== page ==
James Emejo in Abuja
President Muhammadu Buhari on Tuesday declined presidential assent to the Peace Corps of Nigeria (PCN) (Establishment) Bill 2017, which was recently passed by both chambers of the National Assembly.
In a letter to the National Assembly explaining his refusal to sign the legislation into law, the president cited security and financial concerns for his decision.
Buhari, in a copy of the correspondence, dated January 25 and addressed to the Speaker of the House of Representatives, Hon. Yakubu Dogara, which was read at plenary, offered specific reasons why he declined his assent.
One of his concerns bothered on security, regarding the proposed Corps being authorised to undertake activities currently being performed by extant security and law enforcement agencies.
Buhari also cited the financial implications of funding the establishment and operations of the proposed Corps, given the current fiscal challenges confronting his administration as another reason he withdrew his assent to the bill, which had become a subject of controversies and speculation in recent times.
However, until now, the bill looked set to sail when considered against the backdrop of Buhariâ€™s avowed agenda to create jobs for the teeming jobless youths, but increasing antagonism against its proponent, Dickson Akoh, who had been indicted by security reports, dimmed the billâ€™s chances to see daylight.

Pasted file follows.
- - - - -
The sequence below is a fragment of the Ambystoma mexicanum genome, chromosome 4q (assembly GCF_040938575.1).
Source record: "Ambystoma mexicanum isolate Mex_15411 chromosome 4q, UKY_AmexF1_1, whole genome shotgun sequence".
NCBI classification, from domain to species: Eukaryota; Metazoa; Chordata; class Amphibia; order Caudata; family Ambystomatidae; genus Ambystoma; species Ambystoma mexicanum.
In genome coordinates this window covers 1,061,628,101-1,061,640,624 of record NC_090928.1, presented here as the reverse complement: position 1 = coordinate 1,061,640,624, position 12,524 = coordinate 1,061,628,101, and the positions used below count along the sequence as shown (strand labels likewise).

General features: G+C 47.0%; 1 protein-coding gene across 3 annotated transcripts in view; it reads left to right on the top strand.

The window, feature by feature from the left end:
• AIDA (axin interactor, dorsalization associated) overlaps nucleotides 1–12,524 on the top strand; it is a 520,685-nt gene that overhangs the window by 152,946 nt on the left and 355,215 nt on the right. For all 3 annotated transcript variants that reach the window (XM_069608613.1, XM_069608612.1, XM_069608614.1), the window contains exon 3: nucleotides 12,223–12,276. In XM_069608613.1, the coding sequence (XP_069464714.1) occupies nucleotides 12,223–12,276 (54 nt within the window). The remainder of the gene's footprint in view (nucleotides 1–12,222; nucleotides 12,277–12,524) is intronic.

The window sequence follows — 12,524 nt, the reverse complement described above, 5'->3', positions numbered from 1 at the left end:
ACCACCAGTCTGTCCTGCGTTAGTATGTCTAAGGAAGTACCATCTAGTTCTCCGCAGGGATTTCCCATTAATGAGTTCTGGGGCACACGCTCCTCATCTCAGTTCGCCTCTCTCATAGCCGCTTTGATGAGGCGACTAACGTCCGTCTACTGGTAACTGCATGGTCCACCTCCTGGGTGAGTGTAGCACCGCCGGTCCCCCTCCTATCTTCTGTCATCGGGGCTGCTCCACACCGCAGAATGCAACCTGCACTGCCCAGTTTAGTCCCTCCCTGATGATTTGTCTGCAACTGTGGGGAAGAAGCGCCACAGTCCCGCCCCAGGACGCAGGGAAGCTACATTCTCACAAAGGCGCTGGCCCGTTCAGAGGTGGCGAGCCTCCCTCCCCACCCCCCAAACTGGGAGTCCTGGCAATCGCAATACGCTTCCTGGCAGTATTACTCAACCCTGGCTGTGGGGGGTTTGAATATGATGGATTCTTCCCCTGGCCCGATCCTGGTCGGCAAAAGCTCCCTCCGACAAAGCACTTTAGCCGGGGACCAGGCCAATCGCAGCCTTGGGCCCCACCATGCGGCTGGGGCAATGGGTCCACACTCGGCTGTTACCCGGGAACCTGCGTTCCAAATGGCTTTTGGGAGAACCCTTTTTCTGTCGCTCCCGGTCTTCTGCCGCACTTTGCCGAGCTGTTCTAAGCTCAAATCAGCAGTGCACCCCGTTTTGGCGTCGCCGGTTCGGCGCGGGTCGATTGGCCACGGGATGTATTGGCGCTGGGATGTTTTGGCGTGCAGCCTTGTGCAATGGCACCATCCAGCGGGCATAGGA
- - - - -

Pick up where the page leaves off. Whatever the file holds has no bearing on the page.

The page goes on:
Earlier this month, THISDAY had exclusively reported of palpable fear among members of the Nigerian Peace Corps following the continued delay by President Muhammadu Buhari to sign the establishment bill for the corps into law, months after both chambers of the National Assembly passed the legislation into law.
THISDAY gathered that the worry among anxious members of the Corps who had since been mobilised and attending period parades in the hope of the passage of the bill by the president followed suspicion that the bill may have been politicised to be used as bargaining chip towards the 2019 general election.
THISDAY also reliably gathered from insider sources that the newly mobilised recruits were tasked to pay a minimum of N10, 000 which is expected to be used to lobby the quick passage of the bill at least in the life of the current administration.
But despite Buhariâ€™s refusal to sign the bill into law, the National Assembly still has constitutional provisions to veto the presidentâ€™s decision and pass the bill into law by a two-thirds majority vote in both the House of Representatives and the Senate.